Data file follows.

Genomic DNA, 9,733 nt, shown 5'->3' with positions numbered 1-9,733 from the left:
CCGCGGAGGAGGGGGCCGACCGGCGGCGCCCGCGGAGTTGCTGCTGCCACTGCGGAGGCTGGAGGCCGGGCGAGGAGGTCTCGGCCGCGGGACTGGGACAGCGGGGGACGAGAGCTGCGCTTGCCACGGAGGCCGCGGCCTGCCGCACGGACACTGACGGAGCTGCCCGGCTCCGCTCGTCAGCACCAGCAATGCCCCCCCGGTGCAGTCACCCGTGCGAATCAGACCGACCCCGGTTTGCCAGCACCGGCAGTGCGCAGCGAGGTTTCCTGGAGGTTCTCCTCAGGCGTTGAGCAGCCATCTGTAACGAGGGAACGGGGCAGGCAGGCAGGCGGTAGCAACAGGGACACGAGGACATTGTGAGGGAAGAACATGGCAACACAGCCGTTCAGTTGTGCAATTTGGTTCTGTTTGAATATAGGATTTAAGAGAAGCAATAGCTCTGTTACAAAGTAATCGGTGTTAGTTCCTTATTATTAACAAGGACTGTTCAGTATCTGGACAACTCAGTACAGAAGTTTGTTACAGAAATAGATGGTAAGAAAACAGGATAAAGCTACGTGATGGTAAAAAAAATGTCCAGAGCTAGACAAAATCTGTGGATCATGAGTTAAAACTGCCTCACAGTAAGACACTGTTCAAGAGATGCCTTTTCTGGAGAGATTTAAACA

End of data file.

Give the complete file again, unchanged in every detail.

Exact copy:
Genomic DNA, 9,733 nt, shown 5'->3' with positions numbered 1-9,733 from the left:
CCGCGGAGGAGGGGGCCGACCGGCGGCGCCCGCGGAGTTGCTGCTGCCACTGCGGAGGCTGGAGGCCGGGCGAGGAGGTCTCGGCCGCGGGACTGGGACAGCGGGGGACGAGAGCTGCGCTTGCCACGGAGGCCGCGGCCTGCCGCACGGACACTGACGGAGCTGCCCGGCTCCGCTCGTCAGCACCAGCAATGCCCCCCCGGTGCAGTCACCCGTGCGAATCAGACCGACCCCGGTTTGCCAGCACCGGCAGTGCGCAGCGAGGTTTCCTGGAGGTTCTCCTCAGGCGTTGAGCAGCCATCTGTAACGAGGGAACGGGGCAGGCAGGCAGGCGGTAGCAACAGGGACACGAGGACATTGTGAGGGAAGAACATGGCAACACAGCCGTTCAGTTGTGCAATTTGGTTCTGTTTGAATATAGGATTTAAGAGAAGCAATAGCTCTGTTACAAAGTAATCGGTGTTAGTTCCTTATTATTAACAAGGACTGTTCAGTATCTGGACAACTCAGTACAGAAGTTTGTTACAGAAATAGATGGTAAGAAAACAGGATAAAGCTACGTGATGGTAAAAAAAATGTCCAGAGCTAGACAAAATCTGTGGATCATGAGTTAAAACTGCCTCACAGTAAGACACTGTTCAAGAGATGCCTTTTCTGGAGAGATTTAAACA